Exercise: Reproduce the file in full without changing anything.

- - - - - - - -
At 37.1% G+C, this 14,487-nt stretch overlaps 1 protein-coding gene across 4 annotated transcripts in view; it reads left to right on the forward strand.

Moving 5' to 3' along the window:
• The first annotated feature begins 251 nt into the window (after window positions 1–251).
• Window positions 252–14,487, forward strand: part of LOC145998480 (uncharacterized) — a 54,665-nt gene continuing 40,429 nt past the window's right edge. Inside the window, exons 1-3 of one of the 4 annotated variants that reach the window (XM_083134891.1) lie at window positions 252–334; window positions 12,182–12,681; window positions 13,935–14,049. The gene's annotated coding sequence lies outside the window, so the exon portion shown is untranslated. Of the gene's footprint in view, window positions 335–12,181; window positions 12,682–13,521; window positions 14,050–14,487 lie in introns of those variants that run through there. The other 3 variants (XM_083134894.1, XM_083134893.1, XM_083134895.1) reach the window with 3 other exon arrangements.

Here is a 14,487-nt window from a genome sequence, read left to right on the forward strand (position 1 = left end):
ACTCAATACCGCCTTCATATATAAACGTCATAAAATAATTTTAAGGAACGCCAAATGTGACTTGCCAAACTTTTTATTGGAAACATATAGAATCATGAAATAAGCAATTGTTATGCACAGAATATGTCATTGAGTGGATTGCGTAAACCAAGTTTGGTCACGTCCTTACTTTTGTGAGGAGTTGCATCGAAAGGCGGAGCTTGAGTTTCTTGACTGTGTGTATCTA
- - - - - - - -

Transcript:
At 37.1% G+C, this 14,487-nt stretch overlaps 1 protein-coding gene across 4 annotated transcripts in view; it reads left to right on the forward strand.

Moving 5' to 3' along the window:
• The first annotated feature begins 251 nt into the window (after window positions 1–251).
• Window positions 252–14,487, forward strand: part of LOC145998480 (uncharacterized) — a 54,665-nt gene continuing 40,429 nt past the window's right edge. Inside the window, exons 1-3 of one of the 4 annotated variants that reach the window (XM_083134891.1) lie at window positions 252–334; window positions 12,182–12,681; window positions 13,935–14,049. The gene's annotated coding sequence lies outside the window, so the exon portion shown is untranslated. Of the gene's footprint in view, window positions 335–12,181; window positions 12,682–13,521; window positions 14,050–14,487 lie in introns of those variants that run through there. The other 3 variants (XM_083134894.1, XM_083134893.1, XM_083134895.1) reach the window with 3 other exon arrangements.

Here is a 14,487-nt window from a genome sequence, read left to right on the forward strand (position 1 = left end):
ACTCAATACCGCCTTCATATATAAACGTCATAAAATAATTTTAAGGAACGCCAAATGTGACTTGCCAAACTTTTTATTGGAAACATATAGAATCATGAAATAAGCAATTGTTATGCACAGAATATGTCATTGAGTGGATTGCGTAAACCAAGTTTGGTCACGTCCTTACTTTTGTGAGGAGTTGCATCGAAAGGCGGAGCTTGAGTTTCTTGACTGTGTGTATCTA